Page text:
This is striking.
According to a recent Brookings study, on the matter of trade the Democratic Party's progressive leadership -- notably, Bernie Sanders, Elizabeth Warren and DNC-chairmanship hopeful, Keith Ellison -- claims to represent the forward-looking interests of the party's base, while in reality it stands against them. Its Trumplike, populist outreach of TPP-bashing, for instance, is today's surest cloak of progressive piety, which, of course, Sanders & Co. proudly sports. Central to its sectarian, Everyman faith, however, is a regressive blindness. For the party's ultraprogressive leadership advocates that which looms most injurious to working- and middle-class Democrats at large.
Reports the NYT's Thomas Edsall, the Brookings study "analyzed the differences between those communities that supported Hillary Clinton and those that backed Donald Trump. [Its findings] suggest that Democrats who are calling for a return to progressive populism [essentially, a trade posture antithetical to President Obama's] will encounter more hurdles than they expect." Observes one of the study's authors:
The less-than-500 counties that Hillary Clinton carried nationwide encompassed a massive 64 percent of America’s economic activity as measured by total output in 2015. America’s most important, competitive, and often export-intensive industries — what we call its "advanced" industries — cluster tightly in such metro counties. Some 70 percent of these crown-jewel industries are concentrated in the 100-largest metros — the core of what Hillary won. These industries encompass the nation’s "tech" sector at its broadest and most consequential. Their dynamism is going to be a central component of any future revitalized U.S. economy.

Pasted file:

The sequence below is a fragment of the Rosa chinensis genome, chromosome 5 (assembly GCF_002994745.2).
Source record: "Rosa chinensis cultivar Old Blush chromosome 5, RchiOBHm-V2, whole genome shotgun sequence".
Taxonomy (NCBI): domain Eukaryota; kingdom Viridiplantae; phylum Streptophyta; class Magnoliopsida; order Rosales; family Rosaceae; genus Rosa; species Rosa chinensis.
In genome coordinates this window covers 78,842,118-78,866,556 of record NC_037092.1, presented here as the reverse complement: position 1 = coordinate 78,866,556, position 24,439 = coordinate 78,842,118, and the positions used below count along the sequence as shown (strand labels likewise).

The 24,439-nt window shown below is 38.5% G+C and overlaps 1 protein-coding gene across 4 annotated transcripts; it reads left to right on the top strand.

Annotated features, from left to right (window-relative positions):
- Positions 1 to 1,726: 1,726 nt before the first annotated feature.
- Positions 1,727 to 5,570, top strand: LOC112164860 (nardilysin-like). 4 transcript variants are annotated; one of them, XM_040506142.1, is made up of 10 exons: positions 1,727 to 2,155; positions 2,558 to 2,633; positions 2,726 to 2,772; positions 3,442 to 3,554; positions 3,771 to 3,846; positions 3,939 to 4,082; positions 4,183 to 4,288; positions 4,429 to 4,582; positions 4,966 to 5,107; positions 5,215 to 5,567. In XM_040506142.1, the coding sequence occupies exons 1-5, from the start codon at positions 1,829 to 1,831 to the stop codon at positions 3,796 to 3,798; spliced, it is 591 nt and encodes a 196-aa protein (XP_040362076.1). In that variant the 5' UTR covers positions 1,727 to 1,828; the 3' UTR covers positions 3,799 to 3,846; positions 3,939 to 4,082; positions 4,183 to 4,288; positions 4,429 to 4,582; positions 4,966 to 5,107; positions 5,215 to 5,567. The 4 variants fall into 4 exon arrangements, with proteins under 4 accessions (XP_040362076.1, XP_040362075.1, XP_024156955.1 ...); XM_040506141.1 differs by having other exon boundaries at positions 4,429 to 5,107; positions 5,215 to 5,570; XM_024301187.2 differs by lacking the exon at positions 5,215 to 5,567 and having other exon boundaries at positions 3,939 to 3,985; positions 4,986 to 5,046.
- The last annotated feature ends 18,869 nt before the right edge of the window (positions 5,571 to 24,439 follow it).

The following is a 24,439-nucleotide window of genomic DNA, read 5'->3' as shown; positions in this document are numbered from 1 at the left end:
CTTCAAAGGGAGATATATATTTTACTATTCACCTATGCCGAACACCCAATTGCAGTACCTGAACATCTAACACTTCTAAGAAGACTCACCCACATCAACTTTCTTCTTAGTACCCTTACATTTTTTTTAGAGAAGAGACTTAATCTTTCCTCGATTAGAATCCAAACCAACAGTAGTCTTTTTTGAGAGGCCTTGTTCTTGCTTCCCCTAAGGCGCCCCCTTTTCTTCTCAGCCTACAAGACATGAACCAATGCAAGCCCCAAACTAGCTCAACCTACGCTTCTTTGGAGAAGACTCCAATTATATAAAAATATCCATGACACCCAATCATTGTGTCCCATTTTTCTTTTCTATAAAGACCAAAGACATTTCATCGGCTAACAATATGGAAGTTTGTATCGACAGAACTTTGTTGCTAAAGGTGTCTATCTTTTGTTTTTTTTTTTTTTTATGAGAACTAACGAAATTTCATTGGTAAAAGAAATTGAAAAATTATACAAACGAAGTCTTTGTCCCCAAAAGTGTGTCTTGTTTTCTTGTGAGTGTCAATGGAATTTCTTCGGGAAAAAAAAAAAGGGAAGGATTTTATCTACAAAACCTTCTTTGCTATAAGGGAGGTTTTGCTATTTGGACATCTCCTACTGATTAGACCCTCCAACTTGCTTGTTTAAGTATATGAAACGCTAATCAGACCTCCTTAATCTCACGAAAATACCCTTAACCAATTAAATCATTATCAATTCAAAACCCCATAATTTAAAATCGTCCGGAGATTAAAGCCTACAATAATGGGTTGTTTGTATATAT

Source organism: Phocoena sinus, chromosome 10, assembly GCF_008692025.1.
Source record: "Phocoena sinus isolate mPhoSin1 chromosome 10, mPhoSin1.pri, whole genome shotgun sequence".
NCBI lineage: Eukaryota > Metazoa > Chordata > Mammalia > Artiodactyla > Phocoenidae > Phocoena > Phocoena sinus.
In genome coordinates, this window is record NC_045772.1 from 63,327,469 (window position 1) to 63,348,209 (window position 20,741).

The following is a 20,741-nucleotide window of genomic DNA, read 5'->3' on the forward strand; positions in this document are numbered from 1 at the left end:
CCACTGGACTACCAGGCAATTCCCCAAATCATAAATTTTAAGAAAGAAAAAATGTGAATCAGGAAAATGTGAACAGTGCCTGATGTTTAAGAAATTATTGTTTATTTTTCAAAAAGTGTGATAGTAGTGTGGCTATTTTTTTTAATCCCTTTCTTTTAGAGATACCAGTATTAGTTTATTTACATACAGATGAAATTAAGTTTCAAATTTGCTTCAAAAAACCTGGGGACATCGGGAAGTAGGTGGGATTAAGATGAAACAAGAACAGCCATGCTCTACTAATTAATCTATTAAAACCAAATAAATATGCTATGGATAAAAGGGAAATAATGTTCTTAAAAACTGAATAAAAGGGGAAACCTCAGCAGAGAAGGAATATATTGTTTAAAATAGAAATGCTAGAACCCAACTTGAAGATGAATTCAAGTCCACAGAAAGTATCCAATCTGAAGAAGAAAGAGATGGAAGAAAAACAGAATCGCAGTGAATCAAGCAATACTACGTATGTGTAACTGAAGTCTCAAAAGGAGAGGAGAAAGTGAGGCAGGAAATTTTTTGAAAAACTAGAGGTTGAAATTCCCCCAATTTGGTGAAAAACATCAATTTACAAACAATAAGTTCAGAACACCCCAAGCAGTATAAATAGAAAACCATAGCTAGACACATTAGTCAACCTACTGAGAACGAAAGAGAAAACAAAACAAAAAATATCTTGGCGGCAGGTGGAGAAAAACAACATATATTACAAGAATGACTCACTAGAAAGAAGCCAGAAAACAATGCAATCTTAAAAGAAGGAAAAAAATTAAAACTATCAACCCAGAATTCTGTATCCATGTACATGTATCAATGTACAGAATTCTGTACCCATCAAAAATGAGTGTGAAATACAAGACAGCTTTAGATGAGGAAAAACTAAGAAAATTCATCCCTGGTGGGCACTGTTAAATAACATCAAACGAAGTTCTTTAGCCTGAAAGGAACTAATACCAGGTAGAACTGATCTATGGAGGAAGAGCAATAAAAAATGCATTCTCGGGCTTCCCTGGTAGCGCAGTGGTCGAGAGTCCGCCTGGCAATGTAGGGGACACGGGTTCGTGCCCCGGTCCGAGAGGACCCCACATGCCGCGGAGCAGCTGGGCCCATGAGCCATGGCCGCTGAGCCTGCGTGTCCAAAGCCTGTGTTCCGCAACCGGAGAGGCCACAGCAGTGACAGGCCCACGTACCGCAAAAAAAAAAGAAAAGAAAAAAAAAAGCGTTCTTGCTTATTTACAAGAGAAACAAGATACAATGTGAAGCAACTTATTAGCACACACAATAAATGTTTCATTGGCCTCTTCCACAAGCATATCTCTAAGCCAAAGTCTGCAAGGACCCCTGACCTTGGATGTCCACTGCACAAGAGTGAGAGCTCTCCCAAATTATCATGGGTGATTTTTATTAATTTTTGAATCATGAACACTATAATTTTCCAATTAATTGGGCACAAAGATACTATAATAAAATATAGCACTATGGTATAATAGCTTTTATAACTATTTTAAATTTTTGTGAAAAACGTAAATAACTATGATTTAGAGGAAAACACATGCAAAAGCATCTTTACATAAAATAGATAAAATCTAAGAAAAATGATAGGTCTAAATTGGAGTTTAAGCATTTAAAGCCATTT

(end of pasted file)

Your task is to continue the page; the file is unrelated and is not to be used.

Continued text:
As Edsall summarizes the conflict between anti-trade progressives' agitprop and economic reality, "the Clinton counties are the ones in which the economy is booming; they are hardly fertile territory for a worker insurrection." To reword Edsall's summary in sharper terms: On trade, Democrats' progressive leadership stands athwart the nation's more vibrant economic future -- as well, pointedly, as most rank-and-file Democrats themselves.
Notes Edsall: "From 2009 to October 2016, Democratic voters have shifted from a lukewarm pro-trade stance, 48-37, 11 points in favor, to a decisively pro-trade position, 56-31." This upward shift in pro-trade sentiment has come not, say, from President Obama's mere advocacy of it, but from international trade's realized domestic gains. By and large, Democratic workers have materially benefited from pro-trade policies, and they know it. Their party's "progressive" leadership, however, also knows -- and is inexcusably exploiting -- the minority-activist appeal of anti-trade agitation. Its rabble-rousing pursuit of Trump's unskilled, uneducated white working class (now briskly deserving, it would seem, of ultraprogressivism's singular attention) is an odious study in political shortsightedness, as well as the chauvinistic left's susceptibility to reactionary demagoguery.
The collective wings of the Democratic Party -- old-guard liberalism, Sandersesque progressivism, hither-and-yon centrism -- are now engaged in a soul-searching debate: Where, and how, do they go from here? They should start by honestly acknowledging the globe's economic realities and the benefits derived domestically, notwithstanding the progressive-activist base's unstudied susceptibility to Trumpian, anti-trade demagoguery. That might appeal to some leftists in the glitzy short run, but it's not the long-ranging way to an honorable, pragmatic conscientiousness -- the utter absence of which, on the right, will ultimately destroy Trumpism. Is that really the tawdry, imprudently opportunistic fate to which the Democratic Party wishes to sign on?